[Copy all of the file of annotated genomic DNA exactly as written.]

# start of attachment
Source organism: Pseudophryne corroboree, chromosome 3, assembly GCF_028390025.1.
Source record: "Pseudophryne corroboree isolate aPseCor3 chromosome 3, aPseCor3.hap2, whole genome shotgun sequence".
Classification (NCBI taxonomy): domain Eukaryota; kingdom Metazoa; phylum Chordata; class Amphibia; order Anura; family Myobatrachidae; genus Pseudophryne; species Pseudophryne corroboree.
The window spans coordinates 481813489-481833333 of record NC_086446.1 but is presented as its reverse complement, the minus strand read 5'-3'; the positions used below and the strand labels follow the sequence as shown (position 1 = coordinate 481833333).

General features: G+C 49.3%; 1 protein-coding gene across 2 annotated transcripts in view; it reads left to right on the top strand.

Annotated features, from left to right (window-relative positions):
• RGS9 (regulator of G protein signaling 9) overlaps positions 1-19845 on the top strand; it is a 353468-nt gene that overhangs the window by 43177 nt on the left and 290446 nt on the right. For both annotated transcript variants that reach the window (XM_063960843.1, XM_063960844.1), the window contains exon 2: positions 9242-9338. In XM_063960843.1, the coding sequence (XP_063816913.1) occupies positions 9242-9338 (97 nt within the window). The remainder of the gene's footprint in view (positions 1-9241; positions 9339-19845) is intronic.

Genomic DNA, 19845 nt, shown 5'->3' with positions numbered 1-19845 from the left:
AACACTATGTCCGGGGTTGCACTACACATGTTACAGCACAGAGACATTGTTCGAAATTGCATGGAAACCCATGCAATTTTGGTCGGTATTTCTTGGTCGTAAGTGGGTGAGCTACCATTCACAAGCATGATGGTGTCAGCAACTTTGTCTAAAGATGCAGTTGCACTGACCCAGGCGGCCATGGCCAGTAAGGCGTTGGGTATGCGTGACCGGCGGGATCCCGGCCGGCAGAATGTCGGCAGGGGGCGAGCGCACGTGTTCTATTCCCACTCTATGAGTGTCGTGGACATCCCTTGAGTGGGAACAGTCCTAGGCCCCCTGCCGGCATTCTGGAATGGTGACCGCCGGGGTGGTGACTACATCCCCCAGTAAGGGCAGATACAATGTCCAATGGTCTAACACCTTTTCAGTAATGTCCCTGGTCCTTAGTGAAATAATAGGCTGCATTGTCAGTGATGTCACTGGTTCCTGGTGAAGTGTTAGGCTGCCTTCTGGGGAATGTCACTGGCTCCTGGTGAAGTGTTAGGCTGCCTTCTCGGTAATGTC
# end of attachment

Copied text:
Source organism: Pseudophryne corroboree, chromosome 3, assembly GCF_028390025.1.
Source record: "Pseudophryne corroboree isolate aPseCor3 chromosome 3, aPseCor3.hap2, whole genome shotgun sequence".
Classification (NCBI taxonomy): domain Eukaryota; kingdom Metazoa; phylum Chordata; class Amphibia; order Anura; family Myobatrachidae; genus Pseudophryne; species Pseudophryne corroboree.
The window spans coordinates 481813489-481833333 of record NC_086446.1 but is presented as its reverse complement, the minus strand read 5'-3'; the positions used below and the strand labels follow the sequence as shown (position 1 = coordinate 481833333).

General features: G+C 49.3%; 1 protein-coding gene across 2 annotated transcripts in view; it reads left to right on the top strand.

Annotated features, from left to right (window-relative positions):
• RGS9 (regulator of G protein signaling 9) overlaps positions 1-19845 on the top strand; it is a 353468-nt gene that overhangs the window by 43177 nt on the left and 290446 nt on the right. For both annotated transcript variants that reach the window (XM_063960843.1, XM_063960844.1), the window contains exon 2: positions 9242-9338. In XM_063960843.1, the coding sequence (XP_063816913.1) occupies positions 9242-9338 (97 nt within the window). The remainder of the gene's footprint in view (positions 1-9241; positions 9339-19845) is intronic.

Genomic DNA, 19845 nt, shown 5'->3' with positions numbered 1-19845 from the left:
AACACTATGTCCGGGGTTGCACTACACATGTTACAGCACAGAGACATTGTTCGAAATTGCATGGAAACCCATGCAATTTTGGTCGGTATTTCTTGGTCGTAAGTGGGTGAGCTACCATTCACAAGCATGATGGTGTCAGCAACTTTGTCTAAAGATGCAGTTGCACTGACCCAGGCGGCCATGGCCAGTAAGGCGTTGGGTATGCGTGACCGGCGGGATCCCGGCCGGCAGAATGTCGGCAGGGGGCGAGCGCACGTGTTCTATTCCCACTCTATGAGTGTCGTGGACATCCCTTGAGTGGGAACAGTCCTAGGCCCCCTGCCGGCATTCTGGAATGGTGACCGCCGGGGTGGTGACTACATCCCCCAGTAAGGGCAGATACAATGTCCAATGGTCTAACACCTTTTCAGTAATGTCCCTGGTCCTTAGTGAAATAATAGGCTGCATTGTCAGTGATGTCACTGGTTCCTGGTGAAGTGTTAGGCTGCCTTCTGGGGAATGTCACTGGCTCCTGGTGAAGTGTTAGGCTGCCTTCTCGGTAATGTC